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Severe Weather Pattern Threatens Asia-Pacific Region

  • Phil Mercer

Climatologists are warning that an El Nino weather pattern, which can spark severe floods, forest fires and droughts, could develop in the coming weeks across the Asia-Pacific region.

An El Nino event occurs when water temperature in the eastern part of the Pacific Ocean rises abnormally. The movement of warmer, moist air to the east leaves drier weather in the western Pacific.

The Climate Prediction Center in the United States has warned that after months of rising temperatures in the tropical Pacific Ocean, the onset of an El Nino pattern was becoming more likely between now and August. The water is now half a degree warmer than average.

Researchers at Australia's Bureau of Meteorology agree that an El Nino event is likely. They say if recent trends in Pacific climate patterns persist, there is a strong chance that an El Nino pattern will emerge in the coming months.

Such conditions could be disastrous for farmers in Australia's drought-prone southeast who can expect little relief from years of below average rainfall.

The effects of such a shift in weather patterns would be felt across Southeast Asia.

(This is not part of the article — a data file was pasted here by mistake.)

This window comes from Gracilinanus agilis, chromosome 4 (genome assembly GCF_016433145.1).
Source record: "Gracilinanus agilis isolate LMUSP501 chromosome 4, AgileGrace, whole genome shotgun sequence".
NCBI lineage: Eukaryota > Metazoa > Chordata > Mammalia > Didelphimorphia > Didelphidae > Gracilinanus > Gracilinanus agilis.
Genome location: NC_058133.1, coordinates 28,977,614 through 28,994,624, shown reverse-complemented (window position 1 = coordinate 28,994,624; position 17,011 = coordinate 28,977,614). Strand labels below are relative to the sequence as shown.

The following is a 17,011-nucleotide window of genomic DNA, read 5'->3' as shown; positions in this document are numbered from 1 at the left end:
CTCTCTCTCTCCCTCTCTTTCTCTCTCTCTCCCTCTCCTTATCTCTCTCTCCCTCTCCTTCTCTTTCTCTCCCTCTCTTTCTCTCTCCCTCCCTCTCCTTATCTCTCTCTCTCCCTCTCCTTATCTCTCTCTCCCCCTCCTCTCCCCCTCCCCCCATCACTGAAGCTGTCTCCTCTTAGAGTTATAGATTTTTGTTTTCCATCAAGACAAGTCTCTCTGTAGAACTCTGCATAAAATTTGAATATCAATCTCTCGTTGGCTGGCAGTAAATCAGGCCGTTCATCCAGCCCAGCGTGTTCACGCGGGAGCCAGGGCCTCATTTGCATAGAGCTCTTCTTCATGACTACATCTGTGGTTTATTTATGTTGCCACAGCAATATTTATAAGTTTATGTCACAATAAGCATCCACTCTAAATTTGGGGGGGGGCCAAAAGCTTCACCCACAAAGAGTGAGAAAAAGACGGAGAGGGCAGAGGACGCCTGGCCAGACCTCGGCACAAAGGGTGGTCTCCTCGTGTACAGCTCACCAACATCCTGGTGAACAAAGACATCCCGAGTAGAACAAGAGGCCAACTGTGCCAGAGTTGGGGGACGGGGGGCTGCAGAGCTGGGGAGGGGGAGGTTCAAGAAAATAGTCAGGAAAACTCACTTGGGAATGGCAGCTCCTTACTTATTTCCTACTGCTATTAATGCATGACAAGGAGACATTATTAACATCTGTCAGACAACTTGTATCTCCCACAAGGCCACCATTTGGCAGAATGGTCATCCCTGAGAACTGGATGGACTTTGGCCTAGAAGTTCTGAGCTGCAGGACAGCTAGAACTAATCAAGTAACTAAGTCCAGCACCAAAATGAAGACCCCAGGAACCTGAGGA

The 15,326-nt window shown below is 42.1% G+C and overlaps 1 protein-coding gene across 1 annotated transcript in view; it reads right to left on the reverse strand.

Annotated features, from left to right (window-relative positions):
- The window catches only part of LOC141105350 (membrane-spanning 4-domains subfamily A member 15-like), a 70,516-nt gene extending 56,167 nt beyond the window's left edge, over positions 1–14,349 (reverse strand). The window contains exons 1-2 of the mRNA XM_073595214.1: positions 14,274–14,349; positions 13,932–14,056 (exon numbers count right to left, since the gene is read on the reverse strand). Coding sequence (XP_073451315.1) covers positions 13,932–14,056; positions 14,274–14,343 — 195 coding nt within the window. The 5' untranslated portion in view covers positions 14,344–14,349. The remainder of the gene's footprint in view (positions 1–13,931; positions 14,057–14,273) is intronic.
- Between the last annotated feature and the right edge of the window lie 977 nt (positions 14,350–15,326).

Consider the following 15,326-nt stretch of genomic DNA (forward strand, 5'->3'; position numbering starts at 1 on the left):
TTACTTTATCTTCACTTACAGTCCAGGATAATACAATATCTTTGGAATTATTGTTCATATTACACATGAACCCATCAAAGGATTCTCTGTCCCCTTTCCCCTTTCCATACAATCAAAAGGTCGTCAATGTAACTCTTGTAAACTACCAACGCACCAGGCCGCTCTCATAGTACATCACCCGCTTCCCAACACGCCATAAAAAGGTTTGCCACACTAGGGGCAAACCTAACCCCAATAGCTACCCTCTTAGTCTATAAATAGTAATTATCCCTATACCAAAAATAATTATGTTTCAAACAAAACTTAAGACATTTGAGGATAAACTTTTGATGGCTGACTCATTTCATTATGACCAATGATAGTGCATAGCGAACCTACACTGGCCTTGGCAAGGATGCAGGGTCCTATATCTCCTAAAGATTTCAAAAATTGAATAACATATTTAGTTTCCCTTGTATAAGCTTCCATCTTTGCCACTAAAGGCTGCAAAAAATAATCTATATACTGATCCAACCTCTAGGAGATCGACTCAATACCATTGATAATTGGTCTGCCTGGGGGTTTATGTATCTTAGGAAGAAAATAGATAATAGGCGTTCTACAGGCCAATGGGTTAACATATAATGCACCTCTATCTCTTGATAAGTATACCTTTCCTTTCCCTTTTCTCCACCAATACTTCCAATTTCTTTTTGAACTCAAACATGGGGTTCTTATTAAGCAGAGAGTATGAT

Professor Matthew England, director of the Climate Change Research Center at the University of New South Wales, says Indonesia would likely have drastically less rainfall.

"The effects on Indonesia are actually even stronger," he said. "If you look at how El Nino affects all the nations around the Pacific Rim, Australia is often thought of prominently in that regard. But Indonesia and Southeast Asia generally see much drier conditions during El Ninos. In past El Ninos we have seen some very severe forest fires in Indonesia."

The most devastating El Nino occurred in 1997. It caused widespread drought in Australia and Indonesia as well as floods in Peru and Ecuador.

An El Nino event can also bring wetter weather to parts of the United States and can affect the monsoon season in India.

In an El Nino year, there are typically more hurricanes in the Eastern Pacific and, conversely, fewer such storms in the Atlantic.

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